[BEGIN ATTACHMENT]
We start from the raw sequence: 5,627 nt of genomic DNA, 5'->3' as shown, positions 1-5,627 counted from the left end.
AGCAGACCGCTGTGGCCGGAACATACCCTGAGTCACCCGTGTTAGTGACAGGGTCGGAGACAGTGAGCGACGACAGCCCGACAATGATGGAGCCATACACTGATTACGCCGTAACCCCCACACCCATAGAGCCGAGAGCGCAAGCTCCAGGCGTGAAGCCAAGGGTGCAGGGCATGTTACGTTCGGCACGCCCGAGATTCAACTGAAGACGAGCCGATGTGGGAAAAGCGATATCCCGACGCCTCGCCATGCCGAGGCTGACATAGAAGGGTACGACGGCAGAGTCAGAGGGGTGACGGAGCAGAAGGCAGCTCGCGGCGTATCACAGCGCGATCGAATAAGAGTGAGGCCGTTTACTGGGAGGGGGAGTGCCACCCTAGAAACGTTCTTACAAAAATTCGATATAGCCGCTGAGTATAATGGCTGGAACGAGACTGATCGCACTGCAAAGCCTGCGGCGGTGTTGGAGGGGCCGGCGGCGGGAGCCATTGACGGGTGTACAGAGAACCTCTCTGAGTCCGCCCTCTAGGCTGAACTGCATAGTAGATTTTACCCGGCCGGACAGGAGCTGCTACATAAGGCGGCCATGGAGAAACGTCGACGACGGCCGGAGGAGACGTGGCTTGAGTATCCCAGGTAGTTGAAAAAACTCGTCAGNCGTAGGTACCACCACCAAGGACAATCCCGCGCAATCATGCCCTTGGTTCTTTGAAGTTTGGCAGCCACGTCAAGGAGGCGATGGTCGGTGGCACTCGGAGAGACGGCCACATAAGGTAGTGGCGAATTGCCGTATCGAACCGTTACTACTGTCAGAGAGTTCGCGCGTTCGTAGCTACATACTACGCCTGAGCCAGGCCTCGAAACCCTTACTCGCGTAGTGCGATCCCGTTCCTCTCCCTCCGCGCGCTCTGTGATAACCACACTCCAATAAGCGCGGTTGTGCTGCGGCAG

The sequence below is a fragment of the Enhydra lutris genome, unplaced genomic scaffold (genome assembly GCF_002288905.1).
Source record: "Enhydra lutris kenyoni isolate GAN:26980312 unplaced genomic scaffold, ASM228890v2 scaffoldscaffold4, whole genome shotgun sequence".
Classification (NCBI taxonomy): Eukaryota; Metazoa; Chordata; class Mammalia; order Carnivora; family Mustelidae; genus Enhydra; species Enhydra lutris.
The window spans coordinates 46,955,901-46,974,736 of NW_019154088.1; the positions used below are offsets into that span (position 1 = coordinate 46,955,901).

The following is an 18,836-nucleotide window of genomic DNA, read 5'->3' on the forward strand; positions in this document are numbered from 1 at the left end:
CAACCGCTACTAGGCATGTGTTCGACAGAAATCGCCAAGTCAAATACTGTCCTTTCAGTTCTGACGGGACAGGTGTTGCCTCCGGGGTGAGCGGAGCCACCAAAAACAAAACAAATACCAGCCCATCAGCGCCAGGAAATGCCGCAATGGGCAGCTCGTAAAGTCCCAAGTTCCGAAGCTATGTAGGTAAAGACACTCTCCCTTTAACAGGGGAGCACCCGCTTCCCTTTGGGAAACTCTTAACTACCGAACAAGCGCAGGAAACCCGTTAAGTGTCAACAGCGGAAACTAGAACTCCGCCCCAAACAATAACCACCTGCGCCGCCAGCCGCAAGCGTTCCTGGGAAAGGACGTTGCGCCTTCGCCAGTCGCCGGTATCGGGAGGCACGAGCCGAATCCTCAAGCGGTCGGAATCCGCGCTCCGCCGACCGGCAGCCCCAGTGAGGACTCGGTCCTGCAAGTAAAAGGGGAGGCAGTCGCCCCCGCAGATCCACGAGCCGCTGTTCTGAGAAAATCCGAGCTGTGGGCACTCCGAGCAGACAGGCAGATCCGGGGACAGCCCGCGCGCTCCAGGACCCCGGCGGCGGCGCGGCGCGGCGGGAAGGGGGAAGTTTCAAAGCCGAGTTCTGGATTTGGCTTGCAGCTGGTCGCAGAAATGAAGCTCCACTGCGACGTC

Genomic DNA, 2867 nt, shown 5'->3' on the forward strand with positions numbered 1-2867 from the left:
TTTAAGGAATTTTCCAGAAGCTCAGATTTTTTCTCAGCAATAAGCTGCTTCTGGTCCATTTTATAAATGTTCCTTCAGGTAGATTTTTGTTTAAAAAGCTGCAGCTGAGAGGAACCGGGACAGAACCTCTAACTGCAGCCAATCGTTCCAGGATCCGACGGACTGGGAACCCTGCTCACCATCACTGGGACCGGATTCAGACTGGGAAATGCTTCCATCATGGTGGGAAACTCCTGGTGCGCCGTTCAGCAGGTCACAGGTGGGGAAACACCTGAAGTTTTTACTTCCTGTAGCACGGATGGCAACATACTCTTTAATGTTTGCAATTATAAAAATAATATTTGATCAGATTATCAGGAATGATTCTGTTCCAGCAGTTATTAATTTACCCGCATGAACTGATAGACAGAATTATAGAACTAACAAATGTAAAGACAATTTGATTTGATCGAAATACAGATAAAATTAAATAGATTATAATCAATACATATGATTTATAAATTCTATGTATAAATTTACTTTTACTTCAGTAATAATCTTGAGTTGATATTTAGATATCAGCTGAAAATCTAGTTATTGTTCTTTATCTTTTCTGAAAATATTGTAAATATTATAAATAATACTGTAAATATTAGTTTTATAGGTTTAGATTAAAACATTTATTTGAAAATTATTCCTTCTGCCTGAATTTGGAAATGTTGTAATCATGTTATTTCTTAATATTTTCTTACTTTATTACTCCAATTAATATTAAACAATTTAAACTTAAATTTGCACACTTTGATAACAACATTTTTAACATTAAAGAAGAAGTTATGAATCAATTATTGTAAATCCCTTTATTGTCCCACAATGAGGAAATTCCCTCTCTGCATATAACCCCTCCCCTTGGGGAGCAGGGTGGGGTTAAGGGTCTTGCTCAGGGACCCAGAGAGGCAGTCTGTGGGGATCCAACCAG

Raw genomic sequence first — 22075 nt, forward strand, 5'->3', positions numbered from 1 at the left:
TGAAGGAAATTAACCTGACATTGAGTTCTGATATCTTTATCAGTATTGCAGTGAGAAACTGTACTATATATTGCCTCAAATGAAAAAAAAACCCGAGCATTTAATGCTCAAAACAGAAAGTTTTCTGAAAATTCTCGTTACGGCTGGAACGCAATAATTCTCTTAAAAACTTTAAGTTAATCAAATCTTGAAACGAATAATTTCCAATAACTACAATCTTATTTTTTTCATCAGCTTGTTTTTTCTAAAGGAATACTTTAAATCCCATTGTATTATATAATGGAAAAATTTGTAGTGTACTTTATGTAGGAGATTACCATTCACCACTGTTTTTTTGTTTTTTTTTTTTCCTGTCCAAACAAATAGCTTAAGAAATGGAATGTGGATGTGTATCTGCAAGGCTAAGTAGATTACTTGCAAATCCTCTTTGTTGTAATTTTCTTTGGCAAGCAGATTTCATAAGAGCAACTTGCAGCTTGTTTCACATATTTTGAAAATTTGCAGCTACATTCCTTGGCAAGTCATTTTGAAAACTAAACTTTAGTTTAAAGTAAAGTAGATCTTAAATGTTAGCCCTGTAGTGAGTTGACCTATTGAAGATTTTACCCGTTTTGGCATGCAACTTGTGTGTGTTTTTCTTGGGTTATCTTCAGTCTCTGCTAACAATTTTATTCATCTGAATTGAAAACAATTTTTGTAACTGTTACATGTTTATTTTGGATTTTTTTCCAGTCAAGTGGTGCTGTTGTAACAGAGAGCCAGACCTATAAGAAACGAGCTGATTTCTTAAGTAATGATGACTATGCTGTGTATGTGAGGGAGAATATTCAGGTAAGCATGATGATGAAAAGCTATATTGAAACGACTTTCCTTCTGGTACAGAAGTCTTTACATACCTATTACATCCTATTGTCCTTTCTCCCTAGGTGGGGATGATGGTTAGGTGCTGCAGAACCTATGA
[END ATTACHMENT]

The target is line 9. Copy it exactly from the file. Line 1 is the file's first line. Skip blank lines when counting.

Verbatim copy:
Genomic DNA, 2867 nt, shown 5'->3' on the forward strand with positions numbered 1-2867 from the left: